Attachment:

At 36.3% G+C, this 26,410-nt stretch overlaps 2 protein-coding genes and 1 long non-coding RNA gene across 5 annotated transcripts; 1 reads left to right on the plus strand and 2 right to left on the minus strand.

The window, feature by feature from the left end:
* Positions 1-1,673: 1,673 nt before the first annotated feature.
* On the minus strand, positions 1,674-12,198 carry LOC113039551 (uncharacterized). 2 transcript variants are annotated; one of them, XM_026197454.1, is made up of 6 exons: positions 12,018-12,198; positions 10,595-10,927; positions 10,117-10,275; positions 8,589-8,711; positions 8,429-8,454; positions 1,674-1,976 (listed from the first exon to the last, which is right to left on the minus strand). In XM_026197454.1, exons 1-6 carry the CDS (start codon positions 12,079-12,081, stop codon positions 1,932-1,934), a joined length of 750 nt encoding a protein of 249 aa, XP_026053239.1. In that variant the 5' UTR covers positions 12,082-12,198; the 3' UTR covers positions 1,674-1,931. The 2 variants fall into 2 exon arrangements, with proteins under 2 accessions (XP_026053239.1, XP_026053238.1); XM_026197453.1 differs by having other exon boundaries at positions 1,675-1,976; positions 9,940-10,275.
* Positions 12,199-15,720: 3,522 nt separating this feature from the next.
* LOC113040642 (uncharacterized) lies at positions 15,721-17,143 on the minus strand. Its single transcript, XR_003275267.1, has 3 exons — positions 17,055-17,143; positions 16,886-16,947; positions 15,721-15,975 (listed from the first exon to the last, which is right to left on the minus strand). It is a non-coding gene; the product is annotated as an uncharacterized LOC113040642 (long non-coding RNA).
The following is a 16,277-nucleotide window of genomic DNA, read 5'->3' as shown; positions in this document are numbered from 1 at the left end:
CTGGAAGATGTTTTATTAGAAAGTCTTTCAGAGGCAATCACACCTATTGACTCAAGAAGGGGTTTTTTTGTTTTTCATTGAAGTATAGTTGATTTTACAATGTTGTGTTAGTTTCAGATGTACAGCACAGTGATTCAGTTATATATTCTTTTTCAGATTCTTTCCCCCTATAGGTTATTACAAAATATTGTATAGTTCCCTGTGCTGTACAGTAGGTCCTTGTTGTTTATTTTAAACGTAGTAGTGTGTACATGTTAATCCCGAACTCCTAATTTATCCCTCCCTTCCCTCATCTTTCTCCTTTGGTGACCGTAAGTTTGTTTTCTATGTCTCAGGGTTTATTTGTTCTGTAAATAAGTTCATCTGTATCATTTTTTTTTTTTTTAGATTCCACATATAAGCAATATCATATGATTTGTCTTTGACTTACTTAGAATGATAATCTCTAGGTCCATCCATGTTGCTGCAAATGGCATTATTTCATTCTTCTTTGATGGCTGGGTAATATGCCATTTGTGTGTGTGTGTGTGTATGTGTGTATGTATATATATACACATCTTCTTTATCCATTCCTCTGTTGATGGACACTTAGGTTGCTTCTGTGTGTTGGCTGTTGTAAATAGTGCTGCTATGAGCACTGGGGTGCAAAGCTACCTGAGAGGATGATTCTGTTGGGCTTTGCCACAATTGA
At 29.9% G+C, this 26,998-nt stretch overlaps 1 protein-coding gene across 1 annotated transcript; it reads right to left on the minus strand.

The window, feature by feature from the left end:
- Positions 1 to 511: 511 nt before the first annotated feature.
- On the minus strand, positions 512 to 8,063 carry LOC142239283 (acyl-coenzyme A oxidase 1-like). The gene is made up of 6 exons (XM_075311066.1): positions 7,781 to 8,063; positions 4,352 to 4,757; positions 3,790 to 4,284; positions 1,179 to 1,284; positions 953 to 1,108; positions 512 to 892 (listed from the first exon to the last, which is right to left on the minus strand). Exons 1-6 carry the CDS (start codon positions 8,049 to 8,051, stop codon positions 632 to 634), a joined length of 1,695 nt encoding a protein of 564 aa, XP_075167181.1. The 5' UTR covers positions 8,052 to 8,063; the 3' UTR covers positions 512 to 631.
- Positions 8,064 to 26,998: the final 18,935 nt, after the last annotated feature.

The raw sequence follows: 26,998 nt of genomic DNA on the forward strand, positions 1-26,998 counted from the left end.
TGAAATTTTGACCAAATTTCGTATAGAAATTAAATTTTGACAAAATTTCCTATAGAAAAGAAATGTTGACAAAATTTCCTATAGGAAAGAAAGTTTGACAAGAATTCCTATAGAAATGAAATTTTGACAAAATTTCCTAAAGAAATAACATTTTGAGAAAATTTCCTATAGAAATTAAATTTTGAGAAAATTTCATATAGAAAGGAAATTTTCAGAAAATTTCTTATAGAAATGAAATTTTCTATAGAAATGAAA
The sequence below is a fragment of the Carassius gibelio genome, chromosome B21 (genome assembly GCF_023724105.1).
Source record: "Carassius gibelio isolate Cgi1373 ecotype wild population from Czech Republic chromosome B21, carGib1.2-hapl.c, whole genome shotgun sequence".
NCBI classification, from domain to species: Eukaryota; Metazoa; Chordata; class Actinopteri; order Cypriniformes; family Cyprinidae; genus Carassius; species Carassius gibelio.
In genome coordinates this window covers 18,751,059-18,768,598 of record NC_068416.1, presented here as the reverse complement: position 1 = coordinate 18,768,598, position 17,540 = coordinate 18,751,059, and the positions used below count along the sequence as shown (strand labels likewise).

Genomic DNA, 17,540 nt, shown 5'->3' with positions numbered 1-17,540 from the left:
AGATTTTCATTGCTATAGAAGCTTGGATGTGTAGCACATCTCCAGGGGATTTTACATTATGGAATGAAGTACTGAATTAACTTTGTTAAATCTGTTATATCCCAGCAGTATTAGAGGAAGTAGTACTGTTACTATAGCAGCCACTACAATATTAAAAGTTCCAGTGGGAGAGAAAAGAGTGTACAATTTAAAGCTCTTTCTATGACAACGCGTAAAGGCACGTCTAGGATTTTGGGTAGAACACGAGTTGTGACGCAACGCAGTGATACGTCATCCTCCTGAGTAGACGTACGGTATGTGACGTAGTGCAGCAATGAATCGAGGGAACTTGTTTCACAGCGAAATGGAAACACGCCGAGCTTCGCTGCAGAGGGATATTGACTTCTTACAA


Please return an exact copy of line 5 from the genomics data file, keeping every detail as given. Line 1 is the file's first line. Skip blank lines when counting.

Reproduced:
* Positions 12,199-15,720: 3,522 nt separating this feature from the next.